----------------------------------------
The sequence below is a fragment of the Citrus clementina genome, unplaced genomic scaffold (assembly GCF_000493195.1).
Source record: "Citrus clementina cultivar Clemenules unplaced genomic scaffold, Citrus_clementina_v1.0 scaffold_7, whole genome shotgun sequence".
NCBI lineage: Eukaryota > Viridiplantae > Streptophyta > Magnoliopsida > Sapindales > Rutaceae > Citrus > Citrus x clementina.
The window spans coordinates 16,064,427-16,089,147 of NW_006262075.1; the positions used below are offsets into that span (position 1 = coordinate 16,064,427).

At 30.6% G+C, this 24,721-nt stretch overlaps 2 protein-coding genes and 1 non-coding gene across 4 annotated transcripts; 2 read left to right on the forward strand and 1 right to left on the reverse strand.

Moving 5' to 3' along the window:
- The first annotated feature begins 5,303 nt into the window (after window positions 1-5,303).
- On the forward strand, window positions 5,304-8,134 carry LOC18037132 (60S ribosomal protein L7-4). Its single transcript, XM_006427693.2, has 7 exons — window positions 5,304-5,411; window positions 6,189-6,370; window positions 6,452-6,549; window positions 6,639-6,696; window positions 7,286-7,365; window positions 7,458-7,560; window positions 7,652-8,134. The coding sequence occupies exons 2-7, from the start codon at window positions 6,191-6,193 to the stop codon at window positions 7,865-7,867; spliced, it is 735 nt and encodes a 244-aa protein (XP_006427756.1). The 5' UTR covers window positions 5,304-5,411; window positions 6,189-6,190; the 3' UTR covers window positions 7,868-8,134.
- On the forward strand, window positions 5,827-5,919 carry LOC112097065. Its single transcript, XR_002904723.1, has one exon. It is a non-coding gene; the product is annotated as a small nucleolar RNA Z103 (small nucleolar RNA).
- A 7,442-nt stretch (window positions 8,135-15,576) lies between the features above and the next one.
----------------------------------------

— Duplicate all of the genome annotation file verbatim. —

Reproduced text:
The sequence below is a fragment of the Citrus clementina genome, unplaced genomic scaffold (assembly GCF_000493195.1).
Source record: "Citrus clementina cultivar Clemenules unplaced genomic scaffold, Citrus_clementina_v1.0 scaffold_7, whole genome shotgun sequence".
NCBI lineage: Eukaryota > Viridiplantae > Streptophyta > Magnoliopsida > Sapindales > Rutaceae > Citrus > Citrus x clementina.
The window spans coordinates 16,064,427-16,089,147 of NW_006262075.1; the positions used below are offsets into that span (position 1 = coordinate 16,064,427).

At 30.6% G+C, this 24,721-nt stretch overlaps 2 protein-coding genes and 1 non-coding gene across 4 annotated transcripts; 2 read left to right on the forward strand and 1 right to left on the reverse strand.

Moving 5' to 3' along the window:
- The first annotated feature begins 5,303 nt into the window (after window positions 1-5,303).
- On the forward strand, window positions 5,304-8,134 carry LOC18037132 (60S ribosomal protein L7-4). Its single transcript, XM_006427693.2, has 7 exons — window positions 5,304-5,411; window positions 6,189-6,370; window positions 6,452-6,549; window positions 6,639-6,696; window positions 7,286-7,365; window positions 7,458-7,560; window positions 7,652-8,134. The coding sequence occupies exons 2-7, from the start codon at window positions 6,191-6,193 to the stop codon at window positions 7,865-7,867; spliced, it is 735 nt and encodes a 244-aa protein (XP_006427756.1). The 5' UTR covers window positions 5,304-5,411; window positions 6,189-6,190; the 3' UTR covers window positions 7,868-8,134.
- On the forward strand, window positions 5,827-5,919 carry LOC112097065. Its single transcript, XR_002904723.1, has one exon. It is a non-coding gene; the product is annotated as a small nucleolar RNA Z103 (small nucleolar RNA).
- A 7,442-nt stretch (window positions 8,135-15,576) lies between the features above and the next one.